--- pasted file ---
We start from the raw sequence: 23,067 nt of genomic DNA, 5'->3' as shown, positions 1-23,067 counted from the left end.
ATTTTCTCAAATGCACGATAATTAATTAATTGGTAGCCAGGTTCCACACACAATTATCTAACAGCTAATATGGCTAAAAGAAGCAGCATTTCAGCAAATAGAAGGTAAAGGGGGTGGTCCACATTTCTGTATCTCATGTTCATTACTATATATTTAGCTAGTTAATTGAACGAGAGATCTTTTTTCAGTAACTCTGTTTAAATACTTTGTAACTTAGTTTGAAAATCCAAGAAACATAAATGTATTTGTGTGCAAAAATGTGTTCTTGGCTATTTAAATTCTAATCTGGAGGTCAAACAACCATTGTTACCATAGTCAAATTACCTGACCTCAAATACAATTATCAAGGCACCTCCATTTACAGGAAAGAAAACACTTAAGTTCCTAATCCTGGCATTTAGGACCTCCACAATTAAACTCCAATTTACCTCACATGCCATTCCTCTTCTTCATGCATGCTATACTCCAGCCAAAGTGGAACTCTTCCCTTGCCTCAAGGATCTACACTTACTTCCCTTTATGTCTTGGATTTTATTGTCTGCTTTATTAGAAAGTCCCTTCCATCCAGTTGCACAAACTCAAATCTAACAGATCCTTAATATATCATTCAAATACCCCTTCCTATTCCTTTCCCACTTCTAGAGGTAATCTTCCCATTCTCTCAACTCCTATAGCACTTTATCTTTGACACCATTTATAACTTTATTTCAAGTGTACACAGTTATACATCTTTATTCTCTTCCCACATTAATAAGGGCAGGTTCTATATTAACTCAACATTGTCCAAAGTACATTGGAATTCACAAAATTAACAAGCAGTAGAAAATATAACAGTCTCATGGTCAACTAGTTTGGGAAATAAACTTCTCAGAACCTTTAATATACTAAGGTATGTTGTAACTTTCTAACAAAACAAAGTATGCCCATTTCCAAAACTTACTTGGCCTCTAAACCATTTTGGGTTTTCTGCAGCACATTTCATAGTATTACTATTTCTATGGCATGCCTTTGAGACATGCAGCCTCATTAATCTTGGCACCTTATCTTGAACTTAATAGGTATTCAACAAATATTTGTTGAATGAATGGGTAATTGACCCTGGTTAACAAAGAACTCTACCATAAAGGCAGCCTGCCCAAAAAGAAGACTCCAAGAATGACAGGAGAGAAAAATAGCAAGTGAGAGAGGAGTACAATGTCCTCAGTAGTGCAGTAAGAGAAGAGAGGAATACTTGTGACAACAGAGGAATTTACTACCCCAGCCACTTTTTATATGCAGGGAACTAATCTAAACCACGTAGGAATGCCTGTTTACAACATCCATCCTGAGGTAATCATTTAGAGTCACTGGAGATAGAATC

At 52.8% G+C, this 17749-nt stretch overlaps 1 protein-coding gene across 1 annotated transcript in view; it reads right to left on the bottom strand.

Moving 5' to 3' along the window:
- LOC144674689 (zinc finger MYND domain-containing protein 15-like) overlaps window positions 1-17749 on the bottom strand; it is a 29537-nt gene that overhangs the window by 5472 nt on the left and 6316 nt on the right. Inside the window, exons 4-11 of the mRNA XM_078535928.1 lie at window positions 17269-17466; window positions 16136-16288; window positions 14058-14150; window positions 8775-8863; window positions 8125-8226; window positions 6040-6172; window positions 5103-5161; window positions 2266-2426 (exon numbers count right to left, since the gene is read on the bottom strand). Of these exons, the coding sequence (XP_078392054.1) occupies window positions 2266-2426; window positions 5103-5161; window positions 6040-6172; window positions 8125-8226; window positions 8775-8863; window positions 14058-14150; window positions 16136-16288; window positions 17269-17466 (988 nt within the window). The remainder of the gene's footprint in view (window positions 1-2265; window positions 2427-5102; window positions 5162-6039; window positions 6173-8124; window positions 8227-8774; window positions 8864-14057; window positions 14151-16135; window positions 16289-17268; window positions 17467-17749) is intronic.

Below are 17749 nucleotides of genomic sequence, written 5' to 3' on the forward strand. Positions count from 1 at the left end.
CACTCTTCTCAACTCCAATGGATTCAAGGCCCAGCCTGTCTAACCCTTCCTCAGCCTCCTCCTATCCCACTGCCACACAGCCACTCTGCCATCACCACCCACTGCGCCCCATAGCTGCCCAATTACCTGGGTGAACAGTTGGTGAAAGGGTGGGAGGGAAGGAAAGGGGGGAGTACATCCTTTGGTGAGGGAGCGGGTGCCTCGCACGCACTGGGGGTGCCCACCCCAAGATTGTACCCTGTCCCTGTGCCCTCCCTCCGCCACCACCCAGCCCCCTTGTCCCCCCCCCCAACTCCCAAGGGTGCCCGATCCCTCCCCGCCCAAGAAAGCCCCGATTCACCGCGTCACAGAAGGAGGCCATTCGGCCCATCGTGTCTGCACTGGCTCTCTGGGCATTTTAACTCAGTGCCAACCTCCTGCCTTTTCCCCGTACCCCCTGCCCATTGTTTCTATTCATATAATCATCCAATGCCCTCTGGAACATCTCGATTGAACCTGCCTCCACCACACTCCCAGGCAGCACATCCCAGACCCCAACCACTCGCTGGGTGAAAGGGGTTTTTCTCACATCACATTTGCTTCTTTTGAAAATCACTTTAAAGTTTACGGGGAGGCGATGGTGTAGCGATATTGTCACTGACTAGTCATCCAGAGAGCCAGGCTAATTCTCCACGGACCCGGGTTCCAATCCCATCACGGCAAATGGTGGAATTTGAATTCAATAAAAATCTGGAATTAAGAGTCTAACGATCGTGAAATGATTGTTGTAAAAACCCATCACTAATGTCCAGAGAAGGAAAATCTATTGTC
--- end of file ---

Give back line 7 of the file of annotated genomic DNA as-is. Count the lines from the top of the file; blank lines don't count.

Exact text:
CACTCTTCTCAACTCCAATGGATTCAAGGCCCAGCCTGTCTAACCCTTCCTCAGCCTCCTCCTATCCCACTGCCACACAGCCACTCTGCCATCACCACCCACTGCGCCCCATAGCTGCCCAATTACCTGGGTGAACAGTTGGTGAAAGGGTGGGAGGGAAGGAAAGGGGGGAGTACATCCTTTGGTGAGGGAGCGGGTGCCTCGCACGCACTGGGGGTGCCCACCCCAAGATTGTACCCTGTCCCTGTGCCCTCCCTCCGCCACCACCCAGCCCCCTTGTCCCCCCCCCCAACTCCCAAGGGTGCCCGATCCCTCCCCGCCCAAGAAAGCCCCGATTCACCGCGTCACAGAAGGAGGCCATTCGGCCCATCGTGTCTGCACTGGCTCTCTGGGCATTTTAACTCAGTGCCAACCTCCTGCCTTTTCCCCGTACCCCCTGCCCATTGTTTCTATTCATATAATCATCCAATGCCCTCTGGAACATCTCGATTGAACCTGCCTCCACCACACTCCCAGGCAGCACATCCCAGACCCCAACCACTCGCTGGGTGAAAGGGGTTTTTCTCACATCACATTTGCTTCTTTTGAAAATCACTTTAAAGTTTACGGGGAGGCGATGGTGTAGCGATATTGTCACTGACTAGTCATCCAGAGAGCCAGGCTAATTCTCCACGGACCCGGGTTCCAATCCCATCACGGCAAATGGTGGAATTTGAATTCAATAAAAATCTGGAATTAAGAGTCTAACGATCGTGAAATGATTGTTGTAAAAACCCATCACTAATGTCCAGAGAAGGAAAATCTATTGTC